BURT WOLF: The origin of Chicago's importance lies in its location. To the north and east are the Great Lakes and the Saint Lawrence Seaway that runs out to the Atlantic Ocean. To the south is a network of rivers that flow into the Mississippi and down into the Gulf of Mexico. Chicago is the control point between these two waterways. And for thousands of years, people have been using this spot as a central trading post.
BURT WOLF ON CAMERA: As the United States moved west, Chicago became a commercial center. And in 1825, when the Erie Canal opened, Chicago found itself with a direct water route to New York City, and shipping prices that had dropped by 90 percent. Everybody who grew or manufactured something in the Midwest brought it to Chicago for sale, especially the guys who were raising pork and cattle. Each year, millions of steaks pass through this town, and some of the best of those steaks ended up in the kitchens of some of the town's best restaurants.
BURT WOLF: These days, one of the most popular steak restaurants in Chicago is Wildfire. It's a steak and chophouse with a 1930s, '40s look. The walls are covered with period photographs, and there's a dramatic open kitchen. Their signature steak is a horseradish-crusted filet mignon.
As Chicago became more and more important, its businessmen and women made more and more money. And often, when you have money, you learn to buy the best, which is why some of the country's best chefs are in Chicago. Perfect example is Charlie Trotter. Instead of going to cooking school, he apprenticed at some of the world's great restaurants, read every cookbook he could get his hands on, and learned his craft on the job.
CHARLIE TROTTER ON CAMERA: Let's go from the top.
BURT WOLF: His restaurant is considered to be one of the finest restaurants in the world. His food comes from a blending of French technique, American creativity, Asian minimalism and the finest ingredients. Over 90 purveyors provide him with foods produced to his specifications.
BURT WOLF ON CAMERA: As part of his desire to give back to the community that supports him, each week, Charlie invites a group of high school students to come in, have dinner and learn about the realities of the restaurant business. His objective is to teach them that with perseverance and focus, anything is possible. Maybe even a reservation on a Saturday night in his restaurant.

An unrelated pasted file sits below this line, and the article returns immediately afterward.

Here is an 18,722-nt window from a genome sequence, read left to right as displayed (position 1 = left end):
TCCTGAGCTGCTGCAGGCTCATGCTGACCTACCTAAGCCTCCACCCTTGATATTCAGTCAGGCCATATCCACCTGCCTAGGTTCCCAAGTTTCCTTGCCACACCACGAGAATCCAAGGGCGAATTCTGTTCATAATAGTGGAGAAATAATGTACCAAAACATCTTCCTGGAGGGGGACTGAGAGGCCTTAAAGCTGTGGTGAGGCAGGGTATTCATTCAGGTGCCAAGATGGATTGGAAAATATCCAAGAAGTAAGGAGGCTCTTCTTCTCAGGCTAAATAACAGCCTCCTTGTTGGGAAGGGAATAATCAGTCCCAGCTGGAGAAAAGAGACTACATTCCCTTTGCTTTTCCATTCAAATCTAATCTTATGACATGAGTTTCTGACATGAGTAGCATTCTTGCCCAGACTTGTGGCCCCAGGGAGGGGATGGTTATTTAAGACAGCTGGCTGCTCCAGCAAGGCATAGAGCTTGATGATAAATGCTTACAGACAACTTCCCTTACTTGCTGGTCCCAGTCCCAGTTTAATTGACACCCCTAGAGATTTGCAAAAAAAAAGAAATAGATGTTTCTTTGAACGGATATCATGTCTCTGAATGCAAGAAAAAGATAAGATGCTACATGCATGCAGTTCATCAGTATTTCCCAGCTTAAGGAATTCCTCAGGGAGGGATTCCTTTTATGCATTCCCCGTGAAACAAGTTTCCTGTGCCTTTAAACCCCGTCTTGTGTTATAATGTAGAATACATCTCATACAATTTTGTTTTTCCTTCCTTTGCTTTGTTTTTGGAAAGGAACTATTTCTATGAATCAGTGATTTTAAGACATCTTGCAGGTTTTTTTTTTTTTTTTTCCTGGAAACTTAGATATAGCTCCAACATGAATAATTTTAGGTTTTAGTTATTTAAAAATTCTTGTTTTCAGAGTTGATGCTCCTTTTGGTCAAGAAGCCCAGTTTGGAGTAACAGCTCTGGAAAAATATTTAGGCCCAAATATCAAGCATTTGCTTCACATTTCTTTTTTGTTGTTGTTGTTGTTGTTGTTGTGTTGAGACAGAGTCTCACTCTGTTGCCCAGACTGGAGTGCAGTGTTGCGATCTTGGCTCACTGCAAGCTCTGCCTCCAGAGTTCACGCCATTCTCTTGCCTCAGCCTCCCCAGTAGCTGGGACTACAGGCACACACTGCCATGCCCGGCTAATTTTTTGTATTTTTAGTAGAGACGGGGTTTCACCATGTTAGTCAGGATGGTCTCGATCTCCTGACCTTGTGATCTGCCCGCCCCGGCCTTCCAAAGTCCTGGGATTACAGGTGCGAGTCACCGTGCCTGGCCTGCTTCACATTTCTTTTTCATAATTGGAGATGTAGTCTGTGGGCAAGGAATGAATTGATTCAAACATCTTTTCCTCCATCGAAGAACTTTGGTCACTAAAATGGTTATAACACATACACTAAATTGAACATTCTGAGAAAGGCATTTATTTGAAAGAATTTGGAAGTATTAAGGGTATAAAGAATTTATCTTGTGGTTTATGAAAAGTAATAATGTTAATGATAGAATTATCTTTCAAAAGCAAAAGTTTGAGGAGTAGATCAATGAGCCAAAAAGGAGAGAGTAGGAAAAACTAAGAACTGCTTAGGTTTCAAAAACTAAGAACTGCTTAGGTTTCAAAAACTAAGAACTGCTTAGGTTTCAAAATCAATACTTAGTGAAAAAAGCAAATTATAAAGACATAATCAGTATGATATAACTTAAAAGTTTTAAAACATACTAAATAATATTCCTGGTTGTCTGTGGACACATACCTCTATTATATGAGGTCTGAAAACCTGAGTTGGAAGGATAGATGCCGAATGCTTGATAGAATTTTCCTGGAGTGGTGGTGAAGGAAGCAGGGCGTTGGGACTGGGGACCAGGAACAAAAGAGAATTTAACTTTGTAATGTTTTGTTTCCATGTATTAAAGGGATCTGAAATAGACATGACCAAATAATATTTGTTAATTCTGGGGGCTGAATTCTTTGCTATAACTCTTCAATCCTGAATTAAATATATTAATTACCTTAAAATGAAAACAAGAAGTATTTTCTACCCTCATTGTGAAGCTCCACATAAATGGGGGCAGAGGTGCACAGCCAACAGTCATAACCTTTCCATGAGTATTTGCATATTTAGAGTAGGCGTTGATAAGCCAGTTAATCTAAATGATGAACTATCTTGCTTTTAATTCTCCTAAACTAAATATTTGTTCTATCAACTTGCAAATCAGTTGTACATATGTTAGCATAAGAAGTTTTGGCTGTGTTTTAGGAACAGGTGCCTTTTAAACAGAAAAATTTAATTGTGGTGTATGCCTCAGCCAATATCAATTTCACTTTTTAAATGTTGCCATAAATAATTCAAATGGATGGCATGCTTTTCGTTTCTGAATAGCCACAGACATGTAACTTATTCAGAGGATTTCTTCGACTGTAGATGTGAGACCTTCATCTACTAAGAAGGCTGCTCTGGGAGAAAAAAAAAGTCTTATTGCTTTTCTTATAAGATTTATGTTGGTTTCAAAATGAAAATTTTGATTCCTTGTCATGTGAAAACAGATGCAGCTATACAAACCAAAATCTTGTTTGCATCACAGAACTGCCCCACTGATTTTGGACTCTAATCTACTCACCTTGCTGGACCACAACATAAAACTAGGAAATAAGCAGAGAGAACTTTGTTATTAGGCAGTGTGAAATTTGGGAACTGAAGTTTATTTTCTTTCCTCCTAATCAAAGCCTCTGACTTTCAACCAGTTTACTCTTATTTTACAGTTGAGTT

CHARLIE TROTTER ON CAMERA: Folks, are we ready to begin?
CHARLIE TROTTER ON CAMERA: Great, great. We have a little something I think that'll be fun to kind of get your juices going.
BURT WOLF ON CAMERA: During the second half of the 1800s, Chicago's industrial growth required a larger labor force. Thousands of African Americans came up from the south. But the city also encouraged immigration from Europe. During those years, tens of thousands of Germans, Poles and Greeks arrived in this city. They moved into their own individual neighborhoods and opened up restaurants that served the foods of their native countries.
BURT WOLF: When it comes to Greek food, a good spot is Papagus, which means Grandpa Gus. The Chicago Tribune called it the best Greek restaurant in the city. It's divided into areas, each representing a different part of Greece. The Paros room represents the northern part of Greece. Handmade cloth tarps line the ceilings. The walls are white washed. And the blue bottles represent the Mediterranean Sea. It's where you'd find the shrimp phyllo bag, roasted jumbo shrimp wrapped in phyllo dough and served on saffron rice. And whole fish grilled over wood. The grill they use in Papagus is 150 years old, and burns only cherry wood. It's also the place for flaming cheese… a Greek specialty.
BURT WOLF ON CAMERA: Chicago also has a large Mexican community that arrived here during the second half of the 20th century. And as you might expect, they brought their native cuisine to the city. But what you might not expect is Topolobampo and the Frontera Grill that are thought of as two of the best Mexican restaurants in North America. Rick Bayless, who grew up in his family's barbecue restaurant in Oklahoma City, is the chef. As an undergraduate student, he majored in Spanish and Latin American culture. Three of his favorite dishes are tortilla soup with pasilla chili, fresh cheese and avocado. Fish braised with tomatoes, capers, olives and herbs. And quick fried shrimp with sweet, toasted garlic
LETTUCE ENTERTAIN YOU
BURT WOLF ON CAMERA: Chicago is also the home to one of the most interesting restaurant companies in the United States. It's called Lettuce, as in the green leafy stuff, Entertainment You. And as you can tell from the name, it is creative and has a sense of humor about what it creates.